Coronavirus: What’s happening in Canada and around the world on Thursday

The latest:

German lawmakers approved new measures Thursday to rein in record coronavirus infections after the head of Germany’s disease control agency warned the country could face a “really terrible Christmas.”

The measures passed in the Bundestag with votes from the centre-left Social Democrats, the environmentalist Greens and the pro-business Free Democrats. The three parties are currently negotiating to form a new government.

The legislation includes requirements for employees to prove they are vaccinated, recovered from COVID-19 or have tested negative for the virus in order to access communal workplaces. They still need to be approved by Germany’s upper house of parliament, the Bundesrat.

Outgoing chancellor Angela Merkel’s centre-right Christian Democrats had wanted to extend existing rules that served as the basis for numerous national and state-wide restrictions. Due to expire this month, the rules were criticized for marginalizing parliament despite its central role in the German political system.

Potential for a ‘terrible Christmas’

Germany’s disease control agency, the Robert Koch Institute, reported 65,371 new daily cases, shattering the previous 24-hour record and continuing an upward trend that experts have warned about for weeks.

“We are currently heading toward a serious emergency,” institute director Lothar Wieler said during an online debate late Wednesday. “We are going to have a really terrible Christmas if we don’t take countermeasures now.”

Wieler said Germany needs to increase its COVID-19 vaccination rate, which now stands at 67.7 per cent, to significantly above 75 per cent.

A man waited at the reception of a COVID-19 testing station in Duisburg, western Germany, last week as the country faced increasing coronavirus case numbers. Cases are still rising, prompting a stern warning from a senior health official. (Ina Fassbender/AFP/Getty Images)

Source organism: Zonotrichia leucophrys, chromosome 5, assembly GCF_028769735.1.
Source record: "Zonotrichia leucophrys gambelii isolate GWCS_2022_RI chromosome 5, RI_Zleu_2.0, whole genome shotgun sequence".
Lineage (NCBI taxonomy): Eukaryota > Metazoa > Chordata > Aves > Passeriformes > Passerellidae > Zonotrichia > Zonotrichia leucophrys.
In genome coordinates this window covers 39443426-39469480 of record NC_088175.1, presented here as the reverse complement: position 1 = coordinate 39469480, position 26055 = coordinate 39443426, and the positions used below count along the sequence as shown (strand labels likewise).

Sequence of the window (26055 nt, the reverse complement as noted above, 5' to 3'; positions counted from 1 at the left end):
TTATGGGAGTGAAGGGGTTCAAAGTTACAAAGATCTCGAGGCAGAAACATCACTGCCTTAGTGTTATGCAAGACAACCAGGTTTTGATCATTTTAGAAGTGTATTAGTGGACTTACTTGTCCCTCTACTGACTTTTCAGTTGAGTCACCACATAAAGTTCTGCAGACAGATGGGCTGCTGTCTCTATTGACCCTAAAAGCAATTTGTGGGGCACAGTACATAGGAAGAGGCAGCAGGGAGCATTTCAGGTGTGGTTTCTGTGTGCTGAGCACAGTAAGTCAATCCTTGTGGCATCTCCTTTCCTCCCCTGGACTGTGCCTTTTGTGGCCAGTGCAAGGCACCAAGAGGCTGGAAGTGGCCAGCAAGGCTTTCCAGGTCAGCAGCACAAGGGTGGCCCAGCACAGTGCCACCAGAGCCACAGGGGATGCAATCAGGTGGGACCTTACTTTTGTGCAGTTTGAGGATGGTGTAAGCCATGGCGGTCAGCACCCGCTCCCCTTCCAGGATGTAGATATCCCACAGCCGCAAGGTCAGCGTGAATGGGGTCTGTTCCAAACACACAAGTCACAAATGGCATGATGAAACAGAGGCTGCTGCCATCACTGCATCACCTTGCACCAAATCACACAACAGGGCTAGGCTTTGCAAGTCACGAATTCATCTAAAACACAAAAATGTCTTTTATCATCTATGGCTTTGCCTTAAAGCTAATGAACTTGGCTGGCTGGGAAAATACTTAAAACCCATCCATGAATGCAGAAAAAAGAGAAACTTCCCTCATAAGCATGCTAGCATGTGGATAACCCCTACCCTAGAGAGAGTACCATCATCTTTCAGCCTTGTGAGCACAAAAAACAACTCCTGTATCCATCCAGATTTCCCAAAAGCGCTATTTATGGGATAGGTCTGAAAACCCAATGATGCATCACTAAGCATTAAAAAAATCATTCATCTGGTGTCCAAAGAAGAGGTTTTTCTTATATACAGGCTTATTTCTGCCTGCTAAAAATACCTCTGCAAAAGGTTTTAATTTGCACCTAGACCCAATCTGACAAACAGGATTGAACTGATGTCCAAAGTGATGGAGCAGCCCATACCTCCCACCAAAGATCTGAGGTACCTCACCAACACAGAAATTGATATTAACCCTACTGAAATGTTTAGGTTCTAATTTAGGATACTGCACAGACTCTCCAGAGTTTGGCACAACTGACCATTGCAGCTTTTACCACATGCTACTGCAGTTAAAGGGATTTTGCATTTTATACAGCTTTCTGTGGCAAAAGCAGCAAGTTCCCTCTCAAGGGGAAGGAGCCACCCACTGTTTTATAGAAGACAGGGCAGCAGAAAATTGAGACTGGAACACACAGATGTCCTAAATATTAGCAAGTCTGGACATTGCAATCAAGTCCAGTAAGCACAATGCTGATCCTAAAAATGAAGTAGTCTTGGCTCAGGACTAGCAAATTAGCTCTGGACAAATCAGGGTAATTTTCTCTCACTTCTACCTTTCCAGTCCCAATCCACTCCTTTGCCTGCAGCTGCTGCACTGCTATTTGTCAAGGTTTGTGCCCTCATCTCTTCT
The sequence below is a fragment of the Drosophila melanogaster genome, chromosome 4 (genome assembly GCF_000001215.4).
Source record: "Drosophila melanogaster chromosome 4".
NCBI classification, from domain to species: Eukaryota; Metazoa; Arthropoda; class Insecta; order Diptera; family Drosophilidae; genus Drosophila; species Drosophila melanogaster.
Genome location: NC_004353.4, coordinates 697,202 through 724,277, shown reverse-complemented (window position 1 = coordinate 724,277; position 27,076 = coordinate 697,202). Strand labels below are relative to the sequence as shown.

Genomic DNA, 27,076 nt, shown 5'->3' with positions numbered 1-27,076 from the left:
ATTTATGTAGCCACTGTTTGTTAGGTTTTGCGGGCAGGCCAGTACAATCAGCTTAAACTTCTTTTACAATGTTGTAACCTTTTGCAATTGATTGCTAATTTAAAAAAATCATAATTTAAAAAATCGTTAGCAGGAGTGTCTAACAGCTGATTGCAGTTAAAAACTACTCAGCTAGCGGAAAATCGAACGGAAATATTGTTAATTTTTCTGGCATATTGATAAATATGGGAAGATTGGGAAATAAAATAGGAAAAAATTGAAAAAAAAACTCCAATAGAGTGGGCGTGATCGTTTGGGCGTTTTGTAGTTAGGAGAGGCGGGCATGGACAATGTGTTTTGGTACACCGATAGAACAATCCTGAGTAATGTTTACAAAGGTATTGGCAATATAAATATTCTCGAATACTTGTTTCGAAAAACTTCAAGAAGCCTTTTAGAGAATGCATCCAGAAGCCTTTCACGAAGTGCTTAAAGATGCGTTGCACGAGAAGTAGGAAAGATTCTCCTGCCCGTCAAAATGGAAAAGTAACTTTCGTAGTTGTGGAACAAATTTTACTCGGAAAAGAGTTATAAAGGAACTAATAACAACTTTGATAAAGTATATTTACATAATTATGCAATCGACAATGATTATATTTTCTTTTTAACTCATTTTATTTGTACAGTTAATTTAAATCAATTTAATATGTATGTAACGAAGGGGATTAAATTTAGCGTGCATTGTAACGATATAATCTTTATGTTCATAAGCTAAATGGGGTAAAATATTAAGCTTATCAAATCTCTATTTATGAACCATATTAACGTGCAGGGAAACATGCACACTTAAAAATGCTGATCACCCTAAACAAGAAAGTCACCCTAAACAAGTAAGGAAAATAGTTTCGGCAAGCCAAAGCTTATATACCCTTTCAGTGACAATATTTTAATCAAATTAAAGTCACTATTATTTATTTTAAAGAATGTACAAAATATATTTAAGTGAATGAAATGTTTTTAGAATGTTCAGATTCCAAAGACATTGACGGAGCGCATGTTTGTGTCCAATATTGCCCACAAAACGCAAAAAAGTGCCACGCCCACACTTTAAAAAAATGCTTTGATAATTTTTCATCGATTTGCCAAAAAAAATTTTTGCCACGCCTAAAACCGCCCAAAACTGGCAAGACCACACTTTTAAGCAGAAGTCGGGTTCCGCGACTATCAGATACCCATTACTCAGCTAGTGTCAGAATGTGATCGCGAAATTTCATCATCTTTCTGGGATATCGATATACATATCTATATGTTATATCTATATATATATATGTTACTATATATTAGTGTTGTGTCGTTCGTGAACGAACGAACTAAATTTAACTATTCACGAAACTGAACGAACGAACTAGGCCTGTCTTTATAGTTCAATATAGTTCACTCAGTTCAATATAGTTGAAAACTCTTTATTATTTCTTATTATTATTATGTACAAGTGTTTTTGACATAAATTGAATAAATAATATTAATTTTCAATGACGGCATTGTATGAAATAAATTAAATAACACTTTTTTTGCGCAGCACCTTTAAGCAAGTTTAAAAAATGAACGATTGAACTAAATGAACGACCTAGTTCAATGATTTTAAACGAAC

The eastern state of Saxony, which at 57.6 per cent has the country’s lowest immunization rate, is poised to impose a limited lockdown in response to soaring case numbers.

Gov. Michael Kretschmer said the state government would decide on a “hard and clear wave-breaker” Friday lasting two to three weeks.

Official figures show Saxony had more than 761 newly confirmed cases per 100,000 inhabitants in the past week, the highest infection rate in Germany.

Germany’s independent vaccine advisory panel said Thursday that it recommends booster shots for all people over 18. But it said people who are over 70, at risk for other reasons or who haven’t received any vaccine yet should be prioritized.

Wieler warned that hospitals across Germany are struggling to find beds for COVID-19 patients and those with other illnesses. 

Germany is far from the only country in Europe dealing with increasing caseloads and worry over health systems.

Officials in Slovakia, for instance, announced they will impose stricter measures for people who have not been vaccinated against coronavirus amid a surge in infections and hospital admissions that is stretching the health system, on Thursday.

“It is a lockdown for the unvaccinated,” Prime Minister Eduard Heger told a news conference.

The Czech government also approved new coronavirus restrictions that specifically target unvaccinated people amid a record surge of infections.

Health Minister Adam Vojtech said that most unvaccinated people will no longer be allowed to show negative coronavirus test results in order to attend public events, go to bars and restaurants, visit hairdressers, museums and use hotels.

Only people who are vaccinated and those who have recovered from COVID-19 will remain eligible. There are exceptions for teenagers aged 12 to 18, people whose medical condition doesn’t allow vaccination and people who have received one shot of a vaccine.